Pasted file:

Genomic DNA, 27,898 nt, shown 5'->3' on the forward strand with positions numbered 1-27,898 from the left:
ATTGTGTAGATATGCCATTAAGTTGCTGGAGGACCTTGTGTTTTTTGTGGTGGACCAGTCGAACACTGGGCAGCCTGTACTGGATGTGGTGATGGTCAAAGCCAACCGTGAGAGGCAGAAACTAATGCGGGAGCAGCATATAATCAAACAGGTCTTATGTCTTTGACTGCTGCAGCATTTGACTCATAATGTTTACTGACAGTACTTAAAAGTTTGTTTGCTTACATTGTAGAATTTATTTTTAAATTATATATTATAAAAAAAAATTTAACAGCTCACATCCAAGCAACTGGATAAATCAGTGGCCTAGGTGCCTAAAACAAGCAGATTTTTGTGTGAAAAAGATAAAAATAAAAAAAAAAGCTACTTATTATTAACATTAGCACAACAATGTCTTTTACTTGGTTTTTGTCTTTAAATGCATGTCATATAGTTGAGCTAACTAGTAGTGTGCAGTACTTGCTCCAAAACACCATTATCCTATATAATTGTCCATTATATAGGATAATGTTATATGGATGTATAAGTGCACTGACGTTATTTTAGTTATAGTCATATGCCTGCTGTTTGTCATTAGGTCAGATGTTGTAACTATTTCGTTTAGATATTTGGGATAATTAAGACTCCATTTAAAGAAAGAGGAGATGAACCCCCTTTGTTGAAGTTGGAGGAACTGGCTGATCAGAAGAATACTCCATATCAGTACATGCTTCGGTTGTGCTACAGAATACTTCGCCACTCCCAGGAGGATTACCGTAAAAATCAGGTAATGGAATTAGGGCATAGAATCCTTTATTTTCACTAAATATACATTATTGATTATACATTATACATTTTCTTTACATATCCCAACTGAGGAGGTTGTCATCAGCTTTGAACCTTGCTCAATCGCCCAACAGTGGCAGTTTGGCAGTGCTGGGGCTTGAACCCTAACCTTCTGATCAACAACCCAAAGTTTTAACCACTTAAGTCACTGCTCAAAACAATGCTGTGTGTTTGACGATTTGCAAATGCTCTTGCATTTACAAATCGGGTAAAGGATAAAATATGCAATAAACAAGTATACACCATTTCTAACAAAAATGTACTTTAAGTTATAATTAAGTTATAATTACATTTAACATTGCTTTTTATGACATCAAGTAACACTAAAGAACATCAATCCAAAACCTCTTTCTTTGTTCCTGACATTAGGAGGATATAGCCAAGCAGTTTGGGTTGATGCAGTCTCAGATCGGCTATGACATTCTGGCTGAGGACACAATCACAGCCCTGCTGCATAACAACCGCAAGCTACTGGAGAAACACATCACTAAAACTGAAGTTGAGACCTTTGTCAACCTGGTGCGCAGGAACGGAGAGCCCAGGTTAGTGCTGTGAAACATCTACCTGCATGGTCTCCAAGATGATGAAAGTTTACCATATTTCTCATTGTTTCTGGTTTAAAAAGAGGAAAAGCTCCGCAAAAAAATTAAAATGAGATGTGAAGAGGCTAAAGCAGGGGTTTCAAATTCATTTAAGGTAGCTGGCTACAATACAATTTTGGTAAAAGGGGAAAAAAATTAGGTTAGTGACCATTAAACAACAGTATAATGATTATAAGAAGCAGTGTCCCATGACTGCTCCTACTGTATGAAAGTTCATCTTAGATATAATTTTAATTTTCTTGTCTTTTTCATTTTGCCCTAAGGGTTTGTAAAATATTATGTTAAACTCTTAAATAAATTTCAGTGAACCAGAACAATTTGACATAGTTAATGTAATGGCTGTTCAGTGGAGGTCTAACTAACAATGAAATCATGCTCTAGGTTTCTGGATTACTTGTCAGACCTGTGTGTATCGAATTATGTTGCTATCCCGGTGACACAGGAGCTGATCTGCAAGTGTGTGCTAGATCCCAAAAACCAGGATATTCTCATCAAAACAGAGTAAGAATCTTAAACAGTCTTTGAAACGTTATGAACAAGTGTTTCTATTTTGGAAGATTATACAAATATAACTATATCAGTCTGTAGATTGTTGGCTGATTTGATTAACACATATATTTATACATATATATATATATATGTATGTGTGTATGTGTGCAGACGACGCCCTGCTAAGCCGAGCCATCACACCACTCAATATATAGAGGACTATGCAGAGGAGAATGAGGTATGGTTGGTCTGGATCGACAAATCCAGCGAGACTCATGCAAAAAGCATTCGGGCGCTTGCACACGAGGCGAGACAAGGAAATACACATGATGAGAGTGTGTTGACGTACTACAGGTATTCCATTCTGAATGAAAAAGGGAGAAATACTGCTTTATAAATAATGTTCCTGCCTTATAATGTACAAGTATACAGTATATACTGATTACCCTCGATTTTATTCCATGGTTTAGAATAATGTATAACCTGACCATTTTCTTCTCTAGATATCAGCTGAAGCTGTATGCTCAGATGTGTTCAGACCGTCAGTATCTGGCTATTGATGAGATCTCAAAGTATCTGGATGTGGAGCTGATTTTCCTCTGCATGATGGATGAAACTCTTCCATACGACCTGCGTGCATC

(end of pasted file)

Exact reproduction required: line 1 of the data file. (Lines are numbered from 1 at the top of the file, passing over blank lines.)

Genomic DNA, 27,898 nt, shown 5'->3' on the forward strand with positions numbered 1-27,898 from the left: